Reconfigurations of Governance Regimes
Reconfigurations in Space and Time
Reconfigurations of Politics: Voice, Rights and Expertise
Reconfigurations of Social Policies and Inequalities
Global Challenges
Special Issue no. 1 | June 2020
Politics of the Coronavirus Pandemic
Global Challenges
Special Issue no. 1 | June 2020
Politics of the Coronavirus Pandemic | Reconfigurations of Social Policies and Inequalities — Article 14

Unequal Impacts of Covid-19: Political and Social Consequences

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In the early twentieth century, epidemics were a driving force in motivating Brazilian elites to cooperate in the development of national sanitary and health policies. Today, in a political environment where issues of poverty and inequality have largely fallen off the agenda, the Covid-19 pandemic may once again offer an opportunity to foster greater investment in public services.

Whereas the Covid-19 virus is indifferent to nationality, class or race, it has had considerable impact on poverty and global inequality. There are major differences between countries in rates of testing and the number of intensive care units, ventilators or doctors per resident. While it is not possible to establish a clear correlation between national GDP and confinement policies – a prevention measure that has so far proved effective – richer countries have (on average) invested more in emergency policies that have secured complementary income and assistance for small businesses. This means that, in practice, residents of richer countries can stay at home, while in poor countries informal workers in particular have had to choose between income or confinement.


Within each country, the possibility of isolation as a strategy of protection also varies not only between formal and informal sector workers, but also between those who have desk jobs that can be done from home and those who have manual or low-skilled jobs. Varying population density rates likewise impact the conditions and chances of successful confinement, which proves much more arduous in poor, crowded urban centres than in suburbs with condominiums and more private space for leisure. Covid-19 has also exacerbated pre-existing inequalities, killing more African Americans in the United States, more immigrants in Europe and more Blacks and favela dwellers in Brazil.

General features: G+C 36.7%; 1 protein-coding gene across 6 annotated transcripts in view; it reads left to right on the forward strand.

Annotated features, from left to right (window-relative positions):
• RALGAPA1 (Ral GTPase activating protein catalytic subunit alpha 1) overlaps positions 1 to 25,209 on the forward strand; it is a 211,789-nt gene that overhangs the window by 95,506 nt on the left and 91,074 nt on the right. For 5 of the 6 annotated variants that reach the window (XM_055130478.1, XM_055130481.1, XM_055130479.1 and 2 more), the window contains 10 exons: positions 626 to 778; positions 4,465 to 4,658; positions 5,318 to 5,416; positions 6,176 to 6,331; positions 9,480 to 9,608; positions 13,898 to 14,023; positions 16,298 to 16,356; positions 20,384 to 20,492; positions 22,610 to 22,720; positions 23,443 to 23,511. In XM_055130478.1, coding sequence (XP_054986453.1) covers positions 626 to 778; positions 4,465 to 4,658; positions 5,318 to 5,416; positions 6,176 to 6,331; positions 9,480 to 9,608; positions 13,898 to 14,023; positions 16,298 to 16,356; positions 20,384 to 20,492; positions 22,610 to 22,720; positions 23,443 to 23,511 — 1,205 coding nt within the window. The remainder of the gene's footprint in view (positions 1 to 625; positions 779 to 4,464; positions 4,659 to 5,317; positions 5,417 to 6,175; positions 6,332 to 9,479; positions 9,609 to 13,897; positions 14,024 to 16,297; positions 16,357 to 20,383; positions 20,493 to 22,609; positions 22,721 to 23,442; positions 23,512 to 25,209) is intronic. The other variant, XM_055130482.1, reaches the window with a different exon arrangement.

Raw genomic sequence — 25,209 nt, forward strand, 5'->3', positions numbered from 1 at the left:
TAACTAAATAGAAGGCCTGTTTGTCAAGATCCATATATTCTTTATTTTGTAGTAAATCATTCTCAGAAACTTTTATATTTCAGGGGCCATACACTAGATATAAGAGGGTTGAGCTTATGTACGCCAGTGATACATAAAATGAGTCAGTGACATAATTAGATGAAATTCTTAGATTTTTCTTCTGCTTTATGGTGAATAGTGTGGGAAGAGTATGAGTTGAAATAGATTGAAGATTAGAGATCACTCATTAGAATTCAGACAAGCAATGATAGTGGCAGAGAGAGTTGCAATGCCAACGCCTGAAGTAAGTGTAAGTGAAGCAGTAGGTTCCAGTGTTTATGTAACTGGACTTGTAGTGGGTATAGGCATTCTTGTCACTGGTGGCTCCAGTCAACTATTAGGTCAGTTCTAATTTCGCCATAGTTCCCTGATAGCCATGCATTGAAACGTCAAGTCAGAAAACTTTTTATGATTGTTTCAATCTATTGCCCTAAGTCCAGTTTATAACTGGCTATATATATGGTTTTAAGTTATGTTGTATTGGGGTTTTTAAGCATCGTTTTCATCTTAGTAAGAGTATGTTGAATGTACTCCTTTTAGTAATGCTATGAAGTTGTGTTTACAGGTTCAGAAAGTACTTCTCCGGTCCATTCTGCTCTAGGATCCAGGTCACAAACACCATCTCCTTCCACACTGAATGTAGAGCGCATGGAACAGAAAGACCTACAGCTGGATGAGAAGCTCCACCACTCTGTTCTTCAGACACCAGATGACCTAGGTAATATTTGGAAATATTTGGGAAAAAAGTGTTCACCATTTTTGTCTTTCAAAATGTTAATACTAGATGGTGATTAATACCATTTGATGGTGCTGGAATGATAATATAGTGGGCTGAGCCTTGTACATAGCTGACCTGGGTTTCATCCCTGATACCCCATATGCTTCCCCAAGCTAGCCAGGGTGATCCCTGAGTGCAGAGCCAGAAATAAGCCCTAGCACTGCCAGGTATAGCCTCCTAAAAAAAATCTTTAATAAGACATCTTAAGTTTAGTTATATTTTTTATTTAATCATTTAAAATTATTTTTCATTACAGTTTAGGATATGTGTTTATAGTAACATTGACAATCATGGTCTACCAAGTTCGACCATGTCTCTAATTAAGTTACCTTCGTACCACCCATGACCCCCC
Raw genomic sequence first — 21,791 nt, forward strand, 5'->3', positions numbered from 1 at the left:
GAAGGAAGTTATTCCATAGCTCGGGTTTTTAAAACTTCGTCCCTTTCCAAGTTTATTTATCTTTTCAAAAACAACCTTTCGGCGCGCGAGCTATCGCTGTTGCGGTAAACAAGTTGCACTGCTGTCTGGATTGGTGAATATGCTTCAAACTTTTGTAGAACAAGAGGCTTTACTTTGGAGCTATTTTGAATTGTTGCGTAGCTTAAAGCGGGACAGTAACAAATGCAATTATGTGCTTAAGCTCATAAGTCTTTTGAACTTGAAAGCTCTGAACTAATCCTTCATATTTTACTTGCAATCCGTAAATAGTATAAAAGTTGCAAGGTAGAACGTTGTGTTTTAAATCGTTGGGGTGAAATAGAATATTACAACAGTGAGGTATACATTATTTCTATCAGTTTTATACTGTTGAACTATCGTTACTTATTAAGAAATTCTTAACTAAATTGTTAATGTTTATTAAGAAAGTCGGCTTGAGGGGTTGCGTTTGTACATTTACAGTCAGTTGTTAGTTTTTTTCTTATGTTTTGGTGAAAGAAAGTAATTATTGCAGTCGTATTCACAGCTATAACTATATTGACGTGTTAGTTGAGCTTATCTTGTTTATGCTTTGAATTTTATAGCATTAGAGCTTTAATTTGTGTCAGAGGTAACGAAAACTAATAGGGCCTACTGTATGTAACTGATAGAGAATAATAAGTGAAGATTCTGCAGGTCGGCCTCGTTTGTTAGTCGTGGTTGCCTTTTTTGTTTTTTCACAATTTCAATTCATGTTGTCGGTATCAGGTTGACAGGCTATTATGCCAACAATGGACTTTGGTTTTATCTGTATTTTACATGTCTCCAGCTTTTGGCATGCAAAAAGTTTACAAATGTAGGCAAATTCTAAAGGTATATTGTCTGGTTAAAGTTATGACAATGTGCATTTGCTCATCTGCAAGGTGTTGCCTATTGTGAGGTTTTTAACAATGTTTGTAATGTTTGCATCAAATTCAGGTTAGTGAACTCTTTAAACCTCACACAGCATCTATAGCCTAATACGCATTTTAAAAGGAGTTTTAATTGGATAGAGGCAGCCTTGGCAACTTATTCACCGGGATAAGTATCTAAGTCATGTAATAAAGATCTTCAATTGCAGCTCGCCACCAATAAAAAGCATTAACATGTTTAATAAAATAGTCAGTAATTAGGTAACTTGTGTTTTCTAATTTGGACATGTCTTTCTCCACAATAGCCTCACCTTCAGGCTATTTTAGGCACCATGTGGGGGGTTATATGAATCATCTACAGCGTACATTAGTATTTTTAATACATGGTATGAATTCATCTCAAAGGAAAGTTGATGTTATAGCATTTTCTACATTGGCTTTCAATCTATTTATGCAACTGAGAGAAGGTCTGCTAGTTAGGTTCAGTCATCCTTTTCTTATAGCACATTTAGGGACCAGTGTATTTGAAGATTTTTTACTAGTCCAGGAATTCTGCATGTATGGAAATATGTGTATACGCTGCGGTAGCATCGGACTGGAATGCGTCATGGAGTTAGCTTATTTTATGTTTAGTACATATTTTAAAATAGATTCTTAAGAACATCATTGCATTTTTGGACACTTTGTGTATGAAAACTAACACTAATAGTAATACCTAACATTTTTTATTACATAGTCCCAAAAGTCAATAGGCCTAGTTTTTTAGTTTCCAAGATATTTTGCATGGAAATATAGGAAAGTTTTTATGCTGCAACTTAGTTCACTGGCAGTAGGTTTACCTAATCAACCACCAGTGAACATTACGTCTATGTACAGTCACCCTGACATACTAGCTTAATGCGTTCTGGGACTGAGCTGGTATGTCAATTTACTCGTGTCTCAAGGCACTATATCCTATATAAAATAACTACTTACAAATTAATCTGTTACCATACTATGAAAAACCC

This leaves little doubt that the virus is not only increasing global inequalities, but also giving literal meaning to Goran Therborn’s Killing Fields of Inequality. However, inequality analysts like Leslie McCall and Janet Gornick have also argued that the pandemic may be an opportunity to foster greater support for redistributive policies. As Thomas Piketty contended in a recent interview on his new book Capital and Ideology, the outcome of this pandemic ultimately hinges less on the pandemic itself than on how it will be interpreted.

The way elites interpret the current crisis is particularly important in shaping its outcomes, as they have the immediate power to set the political agenda and implement public policies. In his book In Care of the State, Abram De Swaan analyses the history of European welfare formation from the perspective of the elites. His goal is not to underplay the importance of mobilisation from below and key institutional players such as unions and labour parties, analysed among others by Esping-Andersen in The Three Worlds of Welfare Capitalism, but to show how European elites came to participate in the creation of welfare states as a collective project.


Epidemics play an important role in De Swaan’s narrative due to their role in highlighting the interdependence between rich and poor. By analysing the events triggered by the cholera, leptospirosis and chickenpox epidemics in the nineteenth and twentieth centuries, De Swaan shows how epidemics have come to be seen as a threat to the health and wealth of the rich, even if they always affect and kill more poor people. The epidemics made the powerful realise that the only sustainable way to protect themselves from such diseases was to prevent the poor from becoming ill and spreading the disease. From a selfish perspective, the rich realised that protecting the poor was the best way to protect themselves From a selfish perspective, the rich realised that protecting the poor was the best way to protect themselves. Charity, the most popular option at the time for social action, however, was hampered by the dilemma of collective action: if some were willing to invest resources in assisting the poor, those who did not invest would also benefit. To avoid this impasse it was necessary to force the rich to collaborate and only the State was able to constrain free riders to contribute their share by levying taxes. Through the State’s action, everyone’s efficient health, sanitation and social security services would be financed collectively, maintaining a healthy and satisfied workforce and protecting the profits and peace of the inhabitants of more upscale neighbourhoods. In the long term, societies were built that were less unequal and safer for all.

Funeral of a victim of Covid-19 in the Cashew Cemetery in Rio de Janeiro, Brazil, 6 April 2020.